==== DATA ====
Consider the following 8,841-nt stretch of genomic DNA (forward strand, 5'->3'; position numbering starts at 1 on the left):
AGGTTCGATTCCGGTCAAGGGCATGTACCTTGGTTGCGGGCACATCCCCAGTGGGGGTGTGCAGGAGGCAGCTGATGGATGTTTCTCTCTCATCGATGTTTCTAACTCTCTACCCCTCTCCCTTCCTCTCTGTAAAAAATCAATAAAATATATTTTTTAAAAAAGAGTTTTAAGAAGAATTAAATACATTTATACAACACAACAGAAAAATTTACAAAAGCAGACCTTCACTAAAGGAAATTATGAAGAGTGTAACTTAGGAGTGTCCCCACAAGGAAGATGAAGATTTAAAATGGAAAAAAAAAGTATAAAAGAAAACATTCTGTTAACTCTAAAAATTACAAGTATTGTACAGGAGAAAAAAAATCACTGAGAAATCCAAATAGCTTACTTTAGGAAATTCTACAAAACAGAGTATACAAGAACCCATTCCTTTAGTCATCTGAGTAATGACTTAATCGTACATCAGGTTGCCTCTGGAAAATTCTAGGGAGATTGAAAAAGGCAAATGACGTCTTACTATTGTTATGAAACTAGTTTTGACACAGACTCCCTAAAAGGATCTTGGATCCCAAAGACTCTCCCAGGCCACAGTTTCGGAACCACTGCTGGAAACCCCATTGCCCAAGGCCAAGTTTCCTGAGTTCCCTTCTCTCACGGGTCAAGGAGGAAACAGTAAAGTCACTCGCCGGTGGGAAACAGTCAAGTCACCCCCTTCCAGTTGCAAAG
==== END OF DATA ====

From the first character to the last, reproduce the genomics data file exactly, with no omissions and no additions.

Consider the following 8,841-nt stretch of genomic DNA (forward strand, 5'->3'; position numbering starts at 1 on the left):
AGGTTCGATTCCGGTCAAGGGCATGTACCTTGGTTGCGGGCACATCCCCAGTGGGGGTGTGCAGGAGGCAGCTGATGGATGTTTCTCTCTCATCGATGTTTCTAACTCTCTACCCCTCTCCCTTCCTCTCTGTAAAAAATCAATAAAATATATTTTTTAAAAAAGAGTTTTAAGAAGAATTAAATACATTTATACAACACAACAGAAAAATTTACAAAAGCAGACCTTCACTAAAGGAAATTATGAAGAGTGTAACTTAGGAGTGTCCCCACAAGGAAGATGAAGATTTAAAATGGAAAAAAAAAGTATAAAAGAAAACATTCTGTTAACTCTAAAAATTACAAGTATTGTACAGGAGAAAAAAAATCACTGAGAAATCCAAATAGCTTACTTTAGGAAATTCTACAAAACAGAGTATACAAGAACCCATTCCTTTAGTCATCTGAGTAATGACTTAATCGTACATCAGGTTGCCTCTGGAAAATTCTAGGGAGATTGAAAAAGGCAAATGACGTCTTACTATTGTTATGAAACTAGTTTTGACACAGACTCCCTAAAAGGATCTTGGATCCCAAAGACTCTCCCAGGCCACAGTTTCGGAACCACTGCTGGAAACCCCATTGCCCAAGGCCAAGTTTCCTGAGTTCCCTTCTCTCACGGGTCAAGGAGGAAACAGTAAAGTCACTCGCCGGTGGGAAACAGTCAAGTCACCCCCTTCCAGTTGCAAAG